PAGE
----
Grace and optimism in a world of uncertainty
It's about the people
We’ve all heard the term “glowing personality,” but rarely in life do we meet people who sincerely embody what it means. A few minutes into our conversation with Krystal, it became clear she is one of those rare individuals.
By her mid 30s, Krystal had faced more adversity than some of us encounter in a lifetime—beating cancer, almost losing a child, experiencing sudden hearing loss, and trying to understand her place in racial justice and equality in an industry where women of color are vastly underrepresented.
For many, it’s easy to resort to cynicism as a defense mechanism in moments of vulnerability, but not Krystal.
The challenges Krystal has faced and her strength of character have cultivated a compassionate and accepting attitude toward her work and others. Her empathy and genuine curiosity for people make her a unique force in the interior design industry today.
The things that shape us
Part of learning who we are is making sense of where we came from and the people and places that have shaped us. As Krystal began thinking about her own identity, she wondered, “Why am I a designer? I certainly didn’t see anyone who looked like me growing up in the industry.” While it may not have been obvious at the time, Krystal’s relationship with her father is where her design education first took root.
Her father worked in construction supply sales and had a home office, so Krystal grew up with Sheetrock and samples lying around the house. She often tagged along for claim calls. “I remember my dad would use pink studs on his products so that if they had a claim call, he could easily determine if the product was his—now that’s design,” she shares. “It was fun because I always knew that if I saw those pink studs, it was my dad’s building.”
Krystal’s opportunity to watch her dad in his career naturally exposed her to the work of architects, designers, contractors, and other key players that bring places and ideas to life. She understood early that she, too, could one day be a part of the process.
After high school, Krystal attended Stephen F. Austin State University for interior design, where she met her now-husband, Robert Lucero. Their first encounter was at a basketball game—which comes as no surprise to people who know the couple today. Krystal was refereeing, and Robert was coaching. Their shared love of the sport might have been what brought them together, but it’s their passion for teamwork and collaboration that makes them pillars in their community today.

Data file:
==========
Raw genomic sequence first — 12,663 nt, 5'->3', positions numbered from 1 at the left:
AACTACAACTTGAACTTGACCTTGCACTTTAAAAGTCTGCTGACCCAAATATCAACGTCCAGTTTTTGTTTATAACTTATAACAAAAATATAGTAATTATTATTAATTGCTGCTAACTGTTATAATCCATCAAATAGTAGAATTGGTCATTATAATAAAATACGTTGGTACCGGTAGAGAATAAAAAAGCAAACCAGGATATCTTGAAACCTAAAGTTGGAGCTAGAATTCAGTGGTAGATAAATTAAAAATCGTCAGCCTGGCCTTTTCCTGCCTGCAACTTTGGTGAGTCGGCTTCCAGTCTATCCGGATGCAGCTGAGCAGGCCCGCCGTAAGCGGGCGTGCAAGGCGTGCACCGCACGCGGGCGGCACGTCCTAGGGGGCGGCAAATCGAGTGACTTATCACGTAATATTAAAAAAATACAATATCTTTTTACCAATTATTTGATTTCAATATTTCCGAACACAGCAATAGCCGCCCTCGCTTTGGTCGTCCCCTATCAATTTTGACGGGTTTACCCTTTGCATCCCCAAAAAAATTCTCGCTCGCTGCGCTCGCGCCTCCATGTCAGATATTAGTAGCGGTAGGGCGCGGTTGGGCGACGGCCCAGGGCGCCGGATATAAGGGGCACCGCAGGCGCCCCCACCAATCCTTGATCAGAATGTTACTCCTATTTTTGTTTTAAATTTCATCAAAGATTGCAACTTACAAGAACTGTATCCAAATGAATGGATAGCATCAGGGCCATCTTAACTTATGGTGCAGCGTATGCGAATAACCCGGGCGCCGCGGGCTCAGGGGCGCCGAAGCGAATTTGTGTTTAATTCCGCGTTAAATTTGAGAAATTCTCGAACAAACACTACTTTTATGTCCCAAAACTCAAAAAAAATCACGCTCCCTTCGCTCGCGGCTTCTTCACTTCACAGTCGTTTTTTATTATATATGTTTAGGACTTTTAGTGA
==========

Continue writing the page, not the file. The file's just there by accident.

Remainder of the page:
Passion is a trait Krystal brings into her design career, too. “I always say I can tell when somebody has played a team sport because so many players go into creating a place. I work with contractors, architects, lighting consultants, installers, and furniture dealers,” explains Krystal. “There’s no ‘I’ in team, right? That’s the beauty of the process—when it’s done, and you see the space has come together, you think of all the different people that went into bringing it to life.”
In lieu of 2020’s events, from the COVID-19 pandemic to the social injustices we have seen unfold with people like George Floyd and Breonna Taylor, Krystal began to question the built environment and the ways in which it has been shaped over generations to respond to society. Her curiosity for research turned personal this year as she gained new insight into her own family history. “I discovered my grandfather went to college as a black man in the ’50s, and my mom still remembers watching the news about Martin Luther King Jr.’s death with the entire neighborhood crammed into their living room because they were the only house with a TV. She can even recall times before they had indoor plumbing,” Krystal shares.
In this time when the movement for advancing human rights has never been more critical, Krystal is using her background to make sense of architecture and design’s significance in responding to segregation.